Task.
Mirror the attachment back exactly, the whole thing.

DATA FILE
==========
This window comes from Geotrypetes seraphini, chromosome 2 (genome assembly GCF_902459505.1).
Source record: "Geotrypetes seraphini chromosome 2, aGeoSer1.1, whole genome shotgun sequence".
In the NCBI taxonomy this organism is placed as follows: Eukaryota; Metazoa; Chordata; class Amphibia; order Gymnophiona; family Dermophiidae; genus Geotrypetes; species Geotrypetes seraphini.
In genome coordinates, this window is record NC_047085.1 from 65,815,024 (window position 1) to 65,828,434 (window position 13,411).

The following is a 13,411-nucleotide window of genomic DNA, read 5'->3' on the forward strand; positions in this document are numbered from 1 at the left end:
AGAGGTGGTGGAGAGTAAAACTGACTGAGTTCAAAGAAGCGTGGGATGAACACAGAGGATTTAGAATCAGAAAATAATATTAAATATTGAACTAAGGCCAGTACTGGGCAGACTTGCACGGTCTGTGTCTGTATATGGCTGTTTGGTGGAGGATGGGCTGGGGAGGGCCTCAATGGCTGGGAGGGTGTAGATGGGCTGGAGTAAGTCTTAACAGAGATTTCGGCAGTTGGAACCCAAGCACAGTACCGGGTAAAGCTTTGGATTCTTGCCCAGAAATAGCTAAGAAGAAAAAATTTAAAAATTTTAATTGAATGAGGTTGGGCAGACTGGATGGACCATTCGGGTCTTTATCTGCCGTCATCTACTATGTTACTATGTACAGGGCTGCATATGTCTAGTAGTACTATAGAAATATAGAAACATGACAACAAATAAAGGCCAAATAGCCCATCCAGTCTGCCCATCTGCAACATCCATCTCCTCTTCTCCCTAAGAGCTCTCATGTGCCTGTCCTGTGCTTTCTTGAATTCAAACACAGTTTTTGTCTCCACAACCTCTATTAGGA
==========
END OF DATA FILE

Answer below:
This window comes from Geotrypetes seraphini, chromosome 2 (genome assembly GCF_902459505.1).
Source record: "Geotrypetes seraphini chromosome 2, aGeoSer1.1, whole genome shotgun sequence".
In the NCBI taxonomy this organism is placed as follows: Eukaryota; Metazoa; Chordata; class Amphibia; order Gymnophiona; family Dermophiidae; genus Geotrypetes; species Geotrypetes seraphini.
In genome coordinates, this window is record NC_047085.1 from 65,815,024 (window position 1) to 65,828,434 (window position 13,411).

The following is a 13,411-nucleotide window of genomic DNA, read 5'->3' on the forward strand; positions in this document are numbered from 1 at the left end:
AGAGGTGGTGGAGAGTAAAACTGACTGAGTTCAAAGAAGCGTGGGATGAACACAGAGGATTTAGAATCAGAAAATAATATTAAATATTGAACTAAGGCCAGTACTGGGCAGACTTGCACGGTCTGTGTCTGTATATGGCTGTTTGGTGGAGGATGGGCTGGGGAGGGCCTCAATGGCTGGGAGGGTGTAGATGGGCTGGAGTAAGTCTTAACAGAGATTTCGGCAGTTGGAACCCAAGCACAGTACCGGGTAAAGCTTTGGATTCTTGCCCAGAAATAGCTAAGAAGAAAAAATTTAAAAATTTTAATTGAATGAGGTTGGGCAGACTGGATGGACCATTCGGGTCTTTATCTGCCGTCATCTACTATGTTACTATGTACAGGGCTGCATATGTCTAGTAGTACTATAGAAATATAGAAACATGACAACAAATAAAGGCCAAATAGCCCATCCAGTCTGCCCATCTGCAACATCCATCTCCTCTTCTCCCTAAGAGCTCTCATGTGCCTGTCCTGTGCTTTCTTGAATTCAAACACAGTTTTTGTCTCCACAACCTCTATTAGGA